How Early Should You Target Kris Bryant in Fantasy Baseball Leagues?

The Cubs' third base uber-prospect is MLB-ready, but how soon should you grab him in your fantasy drafts this year?

Chicago Cubs fans are excited.

Hey, for the first time in a while, there's good reason to be. The team went out and spent a bunch of money on a bona fide ace in Jon Lester. They also have one of the best collections of young players in the game, and the best of the bunch, third base prospect Kris Bryant, was just named by ESPN's prospect guru Keith Law as the number-one prospect in all of baseball.

Bryant has earned his reputation as one of the most exciting young hitters in the game, bashing 45 homers and 110 RBIs between Double-A and Triple-A last season, just one year after being drafted number-two overall by the Cubs.

There is every reason to be excited about Bryant's future, and it sure seems as though that future is now, especially after Chicago traded last year's third baseman, Luis Valbuena, to Houston in exchange for Dexter Fowler. That seemingly opened up the hot corner for Bryant, who has done nothing but mash everything he's seen at the minor league level.

So, as you begin to plan for your fantasy drafts this year, where you should think about selecting Bryant?

First, it's important to figure out just when he's going to be in the everyday lineup. If you listen to Chicago, it's not a lock he's going to be the team's Opening Day starter at third. Cubs general manager Jed Hoyer said, after the Valbuena trade, that the two moves were independent of each other.

As of now, has Mike Olt atop the team's depth chart. Tommy La Stella would be another option, and Javier Baez could play there, too. While it seems like the perfect time for Bryant to slide into the third base job, Hoyer is making it known it's not a slam dunk. Of course, it could also be a case of lowering expectations on Bryant this spring.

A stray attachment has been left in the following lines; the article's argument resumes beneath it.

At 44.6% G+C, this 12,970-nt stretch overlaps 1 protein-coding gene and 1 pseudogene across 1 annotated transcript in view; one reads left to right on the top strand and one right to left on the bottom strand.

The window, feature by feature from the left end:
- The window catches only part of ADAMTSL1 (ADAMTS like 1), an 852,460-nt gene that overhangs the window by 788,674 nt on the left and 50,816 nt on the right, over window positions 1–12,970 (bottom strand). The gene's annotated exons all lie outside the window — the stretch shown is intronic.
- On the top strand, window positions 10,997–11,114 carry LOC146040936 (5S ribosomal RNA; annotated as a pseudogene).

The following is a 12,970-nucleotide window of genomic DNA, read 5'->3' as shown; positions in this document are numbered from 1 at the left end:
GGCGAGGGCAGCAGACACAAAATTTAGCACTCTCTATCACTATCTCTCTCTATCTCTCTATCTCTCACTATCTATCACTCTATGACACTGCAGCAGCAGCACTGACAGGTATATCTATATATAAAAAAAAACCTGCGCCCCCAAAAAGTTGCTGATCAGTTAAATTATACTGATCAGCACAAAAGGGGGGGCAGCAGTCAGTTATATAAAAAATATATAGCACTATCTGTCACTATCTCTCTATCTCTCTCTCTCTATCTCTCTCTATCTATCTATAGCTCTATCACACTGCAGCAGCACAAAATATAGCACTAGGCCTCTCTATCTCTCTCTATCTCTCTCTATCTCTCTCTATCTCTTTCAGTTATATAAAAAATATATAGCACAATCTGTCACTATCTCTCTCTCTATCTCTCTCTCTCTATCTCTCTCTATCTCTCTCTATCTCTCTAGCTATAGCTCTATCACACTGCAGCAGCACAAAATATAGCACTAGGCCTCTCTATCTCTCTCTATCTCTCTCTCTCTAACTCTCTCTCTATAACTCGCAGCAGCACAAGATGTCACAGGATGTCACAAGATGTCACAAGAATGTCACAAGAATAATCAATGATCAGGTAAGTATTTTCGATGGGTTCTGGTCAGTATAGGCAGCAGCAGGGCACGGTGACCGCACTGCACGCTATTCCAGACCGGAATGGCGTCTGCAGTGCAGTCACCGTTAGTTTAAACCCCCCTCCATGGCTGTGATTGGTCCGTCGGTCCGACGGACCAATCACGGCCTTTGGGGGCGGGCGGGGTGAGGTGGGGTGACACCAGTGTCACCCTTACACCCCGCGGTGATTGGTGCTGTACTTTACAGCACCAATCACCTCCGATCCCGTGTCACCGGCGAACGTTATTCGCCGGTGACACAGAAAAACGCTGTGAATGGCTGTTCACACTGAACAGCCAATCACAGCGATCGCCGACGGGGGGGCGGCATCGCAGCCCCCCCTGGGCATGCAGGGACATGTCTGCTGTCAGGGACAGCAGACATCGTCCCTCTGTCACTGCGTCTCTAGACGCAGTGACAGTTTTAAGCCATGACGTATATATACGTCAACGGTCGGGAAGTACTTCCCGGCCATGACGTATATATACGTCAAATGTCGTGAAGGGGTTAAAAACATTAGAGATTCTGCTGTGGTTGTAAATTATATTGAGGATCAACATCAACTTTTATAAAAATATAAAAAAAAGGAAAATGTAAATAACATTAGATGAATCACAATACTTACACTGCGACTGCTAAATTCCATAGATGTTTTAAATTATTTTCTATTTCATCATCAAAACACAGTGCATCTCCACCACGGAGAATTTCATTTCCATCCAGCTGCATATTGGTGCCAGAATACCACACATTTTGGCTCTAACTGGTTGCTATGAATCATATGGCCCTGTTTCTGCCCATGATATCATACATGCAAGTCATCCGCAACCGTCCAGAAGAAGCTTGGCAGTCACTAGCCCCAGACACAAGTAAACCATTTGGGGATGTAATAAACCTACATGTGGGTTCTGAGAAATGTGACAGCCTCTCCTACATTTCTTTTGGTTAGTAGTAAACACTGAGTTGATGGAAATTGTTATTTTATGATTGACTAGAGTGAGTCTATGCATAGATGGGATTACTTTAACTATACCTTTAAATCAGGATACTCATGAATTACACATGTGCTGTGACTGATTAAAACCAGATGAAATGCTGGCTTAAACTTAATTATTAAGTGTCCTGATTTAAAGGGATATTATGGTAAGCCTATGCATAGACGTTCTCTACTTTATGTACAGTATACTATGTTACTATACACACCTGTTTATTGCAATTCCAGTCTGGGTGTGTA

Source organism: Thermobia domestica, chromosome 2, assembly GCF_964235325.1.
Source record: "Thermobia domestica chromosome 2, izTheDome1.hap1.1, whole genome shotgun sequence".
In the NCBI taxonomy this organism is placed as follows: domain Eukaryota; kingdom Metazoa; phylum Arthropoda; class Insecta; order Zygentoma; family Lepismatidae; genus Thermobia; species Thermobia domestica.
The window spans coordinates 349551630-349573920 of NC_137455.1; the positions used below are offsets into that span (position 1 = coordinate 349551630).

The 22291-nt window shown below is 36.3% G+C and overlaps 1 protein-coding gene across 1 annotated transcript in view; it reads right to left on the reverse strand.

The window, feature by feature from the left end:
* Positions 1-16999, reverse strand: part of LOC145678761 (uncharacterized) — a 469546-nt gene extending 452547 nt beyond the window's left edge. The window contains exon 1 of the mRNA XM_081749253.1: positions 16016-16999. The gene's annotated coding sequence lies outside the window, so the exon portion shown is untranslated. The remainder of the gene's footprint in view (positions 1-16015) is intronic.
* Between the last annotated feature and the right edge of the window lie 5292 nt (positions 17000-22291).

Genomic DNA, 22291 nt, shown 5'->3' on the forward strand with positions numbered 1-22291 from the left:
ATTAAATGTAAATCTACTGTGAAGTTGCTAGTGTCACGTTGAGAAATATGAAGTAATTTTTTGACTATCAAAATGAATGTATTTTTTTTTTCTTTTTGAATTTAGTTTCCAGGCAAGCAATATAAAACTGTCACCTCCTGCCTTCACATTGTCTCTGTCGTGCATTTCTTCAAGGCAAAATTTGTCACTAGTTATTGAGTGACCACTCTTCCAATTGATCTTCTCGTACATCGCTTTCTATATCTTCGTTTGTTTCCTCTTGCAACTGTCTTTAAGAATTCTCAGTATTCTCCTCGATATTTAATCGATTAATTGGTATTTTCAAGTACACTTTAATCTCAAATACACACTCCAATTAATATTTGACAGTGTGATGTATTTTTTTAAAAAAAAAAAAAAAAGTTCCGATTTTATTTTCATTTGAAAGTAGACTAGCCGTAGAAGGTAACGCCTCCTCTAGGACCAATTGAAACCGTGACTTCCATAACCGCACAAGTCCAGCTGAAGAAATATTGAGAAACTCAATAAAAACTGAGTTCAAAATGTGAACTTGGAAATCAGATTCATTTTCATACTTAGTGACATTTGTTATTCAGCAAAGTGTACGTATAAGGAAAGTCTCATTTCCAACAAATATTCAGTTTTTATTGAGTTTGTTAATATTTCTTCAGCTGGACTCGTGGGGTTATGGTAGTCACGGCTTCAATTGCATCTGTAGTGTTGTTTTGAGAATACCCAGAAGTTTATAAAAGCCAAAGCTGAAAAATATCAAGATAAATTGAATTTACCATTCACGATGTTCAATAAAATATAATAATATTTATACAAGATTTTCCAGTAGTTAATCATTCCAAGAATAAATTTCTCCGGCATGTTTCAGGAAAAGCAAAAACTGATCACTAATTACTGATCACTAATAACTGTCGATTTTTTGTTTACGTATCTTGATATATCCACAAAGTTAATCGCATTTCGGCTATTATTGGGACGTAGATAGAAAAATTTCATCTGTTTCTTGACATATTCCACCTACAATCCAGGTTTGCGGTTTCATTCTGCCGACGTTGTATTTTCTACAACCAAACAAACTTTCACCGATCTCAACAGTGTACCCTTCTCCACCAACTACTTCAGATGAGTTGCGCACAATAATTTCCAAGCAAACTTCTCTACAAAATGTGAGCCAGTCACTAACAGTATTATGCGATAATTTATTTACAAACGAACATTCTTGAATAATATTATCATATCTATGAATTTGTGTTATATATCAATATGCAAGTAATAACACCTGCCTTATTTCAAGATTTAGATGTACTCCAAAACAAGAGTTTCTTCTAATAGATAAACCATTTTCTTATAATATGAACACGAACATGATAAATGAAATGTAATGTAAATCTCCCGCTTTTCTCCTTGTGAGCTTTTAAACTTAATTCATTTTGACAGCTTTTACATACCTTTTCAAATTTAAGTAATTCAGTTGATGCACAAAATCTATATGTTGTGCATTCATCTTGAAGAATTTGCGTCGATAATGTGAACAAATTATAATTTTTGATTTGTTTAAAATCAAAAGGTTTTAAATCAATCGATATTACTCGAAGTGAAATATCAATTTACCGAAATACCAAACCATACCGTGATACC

If Bryant is indeed the Opening Day starter, then what can he be reasonably be expected to produce? Our projections will be out soon, but as we look at the projections from the PECOTA and ZiPS computers, as well as Steamer, we see a productive player that should be one of the team's best run producers when he is on the field (stats below reflect standard 5x5 scoring formats).

Projection SystemPAAVGHRRBIRunsSteals

ZiPS works under the assumption that Bryant will be the Opening Day third baseman. In that scenario, Bryant would be considered one of the best fantasy third basemen already. Compare those numbers to some of those put up by the best third basemen in baseball last season.

Kris Bryant557.25629969110
Anthony Rendon683.287218311117
Josh Donaldson695.2552977798
Adrian Beltre614.3241977791
Kyle Seager654.2682596717
Josh Harrison550.31513527718
Todd Frazier660.27329808820
Matt Carpenter709.268859995
Lonnie Chisenhall533.2801359623
Luis Valbuena547.2491651681
Evan Longoria700.2532291835

As you can see, it's pretty hard to find a single third baseman with better offensive numbers last year in all five categories combined than the ones ZiPS is projecting for Bryant if he plays a full season as the starter at third base.

However, Steamer sees Bryant getting slightly less plate appearances, reducing his home run, RBI and runs scored totals down to a level that's more middle-of-the-pack. And PECOTA is a bit bearish on Bryant's playing time in 2015, giving him only 199 plate appearances this year.

ZiPS' projections are probably too "best case scenario," while PECOTA's are probably less than what we should expect from Bryant in 2015. So, if we use Steamer's projections as a nice middle ground, we find Bryant in the 9-to-13 range among third basemen in standard 5x5, non-dynasty leagues.

Steamer's projection of 21 homers would have placed him tied for fifth among qualified third basemen last season. A batting average of .261, 56 RBIs, and 52 runs scored would have placed him 19th in all three categories, and his 6 stolen bases would have been tied for eighth. However, when you combine his potential ability to fill in all five categories at the same time, his value increases.

In dynasty leagues, however, all bets are off. Aside from a few young, established Major Leaguers, it's hard to imagine Bryant making it out of the first round in a 10- or 12-team league. Everyone is going to want a young, cornerstone third baseman for the next 5-10 years.

Clearly, much of Kris Bryant's value in fantasy will be based upon when he's handed the starting job because not many people doubt he will be productive almost as soon as he takes the field.

Hopefully more will be known about Chicago's plans for him before your draft gets started.